Pieris contains a high concentration of grayanotoxins, which are cancer-causing substances. This chemical’s main purpose is to keep potential predators away from the plant by causing extremely unpleasant sensations. Grayanotoxin is a neurotoxin found in plants such as Rhododendron. Grayanotoxin causes harm to the target organism by passing through cell membranes in damaged tissues and ‘depolarizing’ the cell, preventing it from transmitting electrical impulses that carry information throughout the nervous system. This effectively means that the brain no longer has control over the activities of grayanotoxin-poisoned organs.
What Is Pieris?
Pieris is a genus of seven shrubs in the flowering plant family Ericaceae that are native to eastern and southern Asia, eastern North America, and Cuba. They are broad-leaved, evergreen shrubs with spirally arranged leaves that appear in whorls at the end of each shoot. Pieris flowers are bell-shaped, five to fifteen millimeters long, white or pink in color, and arranged in racemes. In addition, the plant produces a woody capsule fruit that splits into five sections to release the numerous small seeds.
Pieris are popular as attractive plants because of their vivid red new growth in the early spring, chains of little white flowers in the middle of the spring, and buds that last all winter. Several cultivars were chosen for the color of their spring foliage. They want a sheltered spot away from the drying winter winds.
Clinical Signs of Pieris Poisoning in Cats
Symptoms of Pieris poisoning may vary depending on the quantity ingested by the cat. Toxicity caused by ingestion of Pieris plant may cause cats to experience adverse effects such as:
- Excessive salivation
- Perspiration (nose and footpads)
- Burning or numbness sensation in the extremities and around the mouth
- Low blood pressure
- Sinus bradycardia
- Loss of coordination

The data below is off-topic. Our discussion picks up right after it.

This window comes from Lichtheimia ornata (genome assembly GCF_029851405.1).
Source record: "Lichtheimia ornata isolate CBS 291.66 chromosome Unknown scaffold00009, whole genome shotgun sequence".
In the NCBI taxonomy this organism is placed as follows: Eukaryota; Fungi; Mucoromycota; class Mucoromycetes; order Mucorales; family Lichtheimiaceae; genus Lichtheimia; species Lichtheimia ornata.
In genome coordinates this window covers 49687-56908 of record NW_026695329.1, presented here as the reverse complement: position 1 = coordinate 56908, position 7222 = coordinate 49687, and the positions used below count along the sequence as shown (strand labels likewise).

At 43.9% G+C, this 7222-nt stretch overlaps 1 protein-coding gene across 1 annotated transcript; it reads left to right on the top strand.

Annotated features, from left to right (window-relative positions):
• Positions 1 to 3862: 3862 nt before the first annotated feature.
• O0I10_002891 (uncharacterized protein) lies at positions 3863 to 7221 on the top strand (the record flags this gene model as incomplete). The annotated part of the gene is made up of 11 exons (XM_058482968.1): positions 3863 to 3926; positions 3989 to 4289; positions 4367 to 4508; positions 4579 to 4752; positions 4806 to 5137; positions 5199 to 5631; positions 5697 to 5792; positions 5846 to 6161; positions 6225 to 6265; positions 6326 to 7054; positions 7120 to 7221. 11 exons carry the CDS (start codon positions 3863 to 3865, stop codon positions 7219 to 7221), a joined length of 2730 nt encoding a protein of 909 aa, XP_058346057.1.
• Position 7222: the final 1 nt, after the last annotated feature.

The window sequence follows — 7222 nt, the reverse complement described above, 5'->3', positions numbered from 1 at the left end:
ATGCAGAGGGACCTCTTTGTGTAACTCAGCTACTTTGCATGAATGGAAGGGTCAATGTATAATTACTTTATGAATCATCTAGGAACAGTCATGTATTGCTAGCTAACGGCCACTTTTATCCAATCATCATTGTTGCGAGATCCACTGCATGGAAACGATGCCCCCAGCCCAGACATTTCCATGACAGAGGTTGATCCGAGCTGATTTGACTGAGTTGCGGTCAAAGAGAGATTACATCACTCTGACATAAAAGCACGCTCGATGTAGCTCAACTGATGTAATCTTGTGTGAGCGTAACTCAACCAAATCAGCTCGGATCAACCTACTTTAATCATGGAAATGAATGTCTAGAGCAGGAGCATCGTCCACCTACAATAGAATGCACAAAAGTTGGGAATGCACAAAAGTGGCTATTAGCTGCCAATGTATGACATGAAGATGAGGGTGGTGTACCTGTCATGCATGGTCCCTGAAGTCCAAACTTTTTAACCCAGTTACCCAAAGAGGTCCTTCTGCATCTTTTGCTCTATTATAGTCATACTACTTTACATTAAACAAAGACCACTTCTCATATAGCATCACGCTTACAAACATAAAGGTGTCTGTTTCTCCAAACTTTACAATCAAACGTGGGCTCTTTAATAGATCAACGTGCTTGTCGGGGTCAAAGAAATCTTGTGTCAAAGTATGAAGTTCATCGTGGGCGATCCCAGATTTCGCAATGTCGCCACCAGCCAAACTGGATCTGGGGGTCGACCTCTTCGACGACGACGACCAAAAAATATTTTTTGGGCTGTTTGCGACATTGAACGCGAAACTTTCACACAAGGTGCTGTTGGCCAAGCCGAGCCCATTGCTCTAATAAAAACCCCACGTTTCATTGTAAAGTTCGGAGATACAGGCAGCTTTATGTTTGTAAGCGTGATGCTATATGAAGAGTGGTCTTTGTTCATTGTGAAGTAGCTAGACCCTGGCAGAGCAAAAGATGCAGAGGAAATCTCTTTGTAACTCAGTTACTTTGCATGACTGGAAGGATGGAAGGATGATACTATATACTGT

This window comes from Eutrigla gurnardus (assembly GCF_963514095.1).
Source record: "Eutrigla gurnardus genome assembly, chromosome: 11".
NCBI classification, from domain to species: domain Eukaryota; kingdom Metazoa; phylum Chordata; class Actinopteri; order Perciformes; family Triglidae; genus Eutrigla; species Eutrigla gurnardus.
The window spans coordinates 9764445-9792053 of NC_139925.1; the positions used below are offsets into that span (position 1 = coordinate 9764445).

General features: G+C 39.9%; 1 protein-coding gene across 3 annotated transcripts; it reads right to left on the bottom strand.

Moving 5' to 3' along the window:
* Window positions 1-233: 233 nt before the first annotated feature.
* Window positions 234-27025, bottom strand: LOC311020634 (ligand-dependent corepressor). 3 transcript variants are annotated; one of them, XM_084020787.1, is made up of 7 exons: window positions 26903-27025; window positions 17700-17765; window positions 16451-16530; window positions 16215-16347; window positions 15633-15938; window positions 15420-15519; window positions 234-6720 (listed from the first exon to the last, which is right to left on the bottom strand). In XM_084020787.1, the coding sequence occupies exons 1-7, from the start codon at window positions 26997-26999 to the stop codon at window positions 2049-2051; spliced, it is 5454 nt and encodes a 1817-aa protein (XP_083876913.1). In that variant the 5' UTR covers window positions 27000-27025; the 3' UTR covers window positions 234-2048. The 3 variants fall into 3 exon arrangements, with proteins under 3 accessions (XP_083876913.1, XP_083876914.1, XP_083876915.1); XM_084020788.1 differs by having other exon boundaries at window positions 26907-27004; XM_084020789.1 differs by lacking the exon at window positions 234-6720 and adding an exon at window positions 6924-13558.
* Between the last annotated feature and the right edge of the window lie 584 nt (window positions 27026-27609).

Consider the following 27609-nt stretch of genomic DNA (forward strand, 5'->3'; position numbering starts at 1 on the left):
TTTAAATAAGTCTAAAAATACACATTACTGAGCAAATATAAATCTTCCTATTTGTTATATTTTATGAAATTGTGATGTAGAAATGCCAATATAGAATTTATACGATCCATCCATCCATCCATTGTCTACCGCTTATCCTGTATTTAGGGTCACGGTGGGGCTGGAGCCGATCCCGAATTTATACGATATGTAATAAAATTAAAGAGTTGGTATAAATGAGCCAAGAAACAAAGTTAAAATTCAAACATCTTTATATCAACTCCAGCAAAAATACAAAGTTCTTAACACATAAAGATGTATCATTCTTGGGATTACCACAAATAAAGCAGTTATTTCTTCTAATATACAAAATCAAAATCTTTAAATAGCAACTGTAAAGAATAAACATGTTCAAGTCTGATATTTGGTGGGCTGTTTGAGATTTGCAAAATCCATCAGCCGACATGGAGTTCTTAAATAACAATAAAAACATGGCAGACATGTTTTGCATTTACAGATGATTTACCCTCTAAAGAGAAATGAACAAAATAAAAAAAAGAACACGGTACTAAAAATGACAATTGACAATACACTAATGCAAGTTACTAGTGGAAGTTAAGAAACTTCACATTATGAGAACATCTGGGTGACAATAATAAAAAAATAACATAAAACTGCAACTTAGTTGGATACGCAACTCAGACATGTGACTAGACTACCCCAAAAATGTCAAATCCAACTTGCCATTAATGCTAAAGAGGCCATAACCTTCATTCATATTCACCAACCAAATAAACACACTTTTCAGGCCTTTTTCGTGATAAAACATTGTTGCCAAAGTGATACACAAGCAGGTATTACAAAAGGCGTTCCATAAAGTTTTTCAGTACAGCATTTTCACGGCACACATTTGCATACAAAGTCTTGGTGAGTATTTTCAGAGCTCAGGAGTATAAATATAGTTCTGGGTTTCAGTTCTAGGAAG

- Muscle weakness
- Ventricular tachycardia
First Aid and Treatment of Pieris Poisoning in Cats
One of the most common treatments for plant poisoning in cats is fluid therapy. This method will keep your cat hydrated and prevent dehydration caused by diarrhea and vomiting for an extended period of time. The vet may perform gastric lavage to prevent more poison from entering the cat’s body.
Activated charcoal can be given to the cat to neutralize any toxins that may still be present in the intestines. Atropine is sometimes used to relieve symptoms of severe cardiac problems, but it is usually reserved as a last resort.
Recovery from Pieris Poisoning in Cats
Grayanotoxins, fortunately, are rapidly metabolized and excreted, so animals that have only consumed a small amount will begin to feel better within hours, and heart rate and blood pressure will usually return to normal within two to nine hours.
Full recovery of cats is expected in 24 hours. If a larger amount of the plant was consumed, the recovery may take longer than usual.
Prevention of Pieris Poisoning in Cats
Restrict your cats’ access outdoors. If necessary, build fences and place safety nets around your house. Utilize cat houses and playpens to keep your cat entertained and stimulated.
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